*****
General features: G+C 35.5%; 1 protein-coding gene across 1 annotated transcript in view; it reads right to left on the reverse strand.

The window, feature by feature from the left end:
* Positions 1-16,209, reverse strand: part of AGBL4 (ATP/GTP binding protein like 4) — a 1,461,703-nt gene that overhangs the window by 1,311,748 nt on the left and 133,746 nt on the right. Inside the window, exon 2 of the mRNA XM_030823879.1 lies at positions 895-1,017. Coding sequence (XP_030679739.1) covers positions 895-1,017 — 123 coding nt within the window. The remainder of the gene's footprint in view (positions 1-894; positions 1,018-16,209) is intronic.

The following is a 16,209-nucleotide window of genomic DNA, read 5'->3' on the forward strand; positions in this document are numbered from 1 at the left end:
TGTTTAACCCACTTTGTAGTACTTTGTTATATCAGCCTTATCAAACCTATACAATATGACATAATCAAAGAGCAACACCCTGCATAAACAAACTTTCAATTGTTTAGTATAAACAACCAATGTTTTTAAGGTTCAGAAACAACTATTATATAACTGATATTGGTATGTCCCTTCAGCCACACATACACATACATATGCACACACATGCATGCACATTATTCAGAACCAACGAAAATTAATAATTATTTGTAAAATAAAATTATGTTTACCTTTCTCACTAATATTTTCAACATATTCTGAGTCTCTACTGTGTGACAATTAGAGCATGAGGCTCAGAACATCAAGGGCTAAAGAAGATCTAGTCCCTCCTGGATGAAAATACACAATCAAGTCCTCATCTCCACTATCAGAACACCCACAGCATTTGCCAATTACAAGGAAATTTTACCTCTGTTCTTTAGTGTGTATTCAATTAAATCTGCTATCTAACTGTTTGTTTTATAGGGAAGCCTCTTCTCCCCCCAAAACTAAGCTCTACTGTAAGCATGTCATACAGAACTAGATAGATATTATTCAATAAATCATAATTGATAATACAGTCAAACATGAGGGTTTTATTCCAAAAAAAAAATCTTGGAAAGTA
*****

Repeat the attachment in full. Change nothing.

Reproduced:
General features: G+C 35.5%; 1 protein-coding gene across 1 annotated transcript in view; it reads right to left on the reverse strand.

The window, feature by feature from the left end:
* Positions 1-16,209, reverse strand: part of AGBL4 (ATP/GTP binding protein like 4) — a 1,461,703-nt gene that overhangs the window by 1,311,748 nt on the left and 133,746 nt on the right. Inside the window, exon 2 of the mRNA XM_030823879.1 lies at positions 895-1,017. Coding sequence (XP_030679739.1) covers positions 895-1,017 — 123 coding nt within the window. The remainder of the gene's footprint in view (positions 1-894; positions 1,018-16,209) is intronic.

The following is a 16,209-nucleotide window of genomic DNA, read 5'->3' on the forward strand; positions in this document are numbered from 1 at the left end:
TGTTTAACCCACTTTGTAGTACTTTGTTATATCAGCCTTATCAAACCTATACAATATGACATAATCAAAGAGCAACACCCTGCATAAACAAACTTTCAATTGTTTAGTATAAACAACCAATGTTTTTAAGGTTCAGAAACAACTATTATATAACTGATATTGGTATGTCCCTTCAGCCACACATACACATACATATGCACACACATGCATGCACATTATTCAGAACCAACGAAAATTAATAATTATTTGTAAAATAAAATTATGTTTACCTTTCTCACTAATATTTTCAACATATTCTGAGTCTCTACTGTGTGACAATTAGAGCATGAGGCTCAGAACATCAAGGGCTAAAGAAGATCTAGTCCCTCCTGGATGAAAATACACAATCAAGTCCTCATCTCCACTATCAGAACACCCACAGCATTTGCCAATTACAAGGAAATTTTACCTCTGTTCTTTAGTGTGTATTCAATTAAATCTGCTATCTAACTGTTTGTTTTATAGGGAAGCCTCTTCTCCCCCCAAAACTAAGCTCTACTGTAAGCATGTCATACAGAACTAGATAGATATTATTCAATAAATCATAATTGATAATACAGTCAAACATGAGGGTTTTATTCCAAAAAAAAAATCTTGGAAAGTA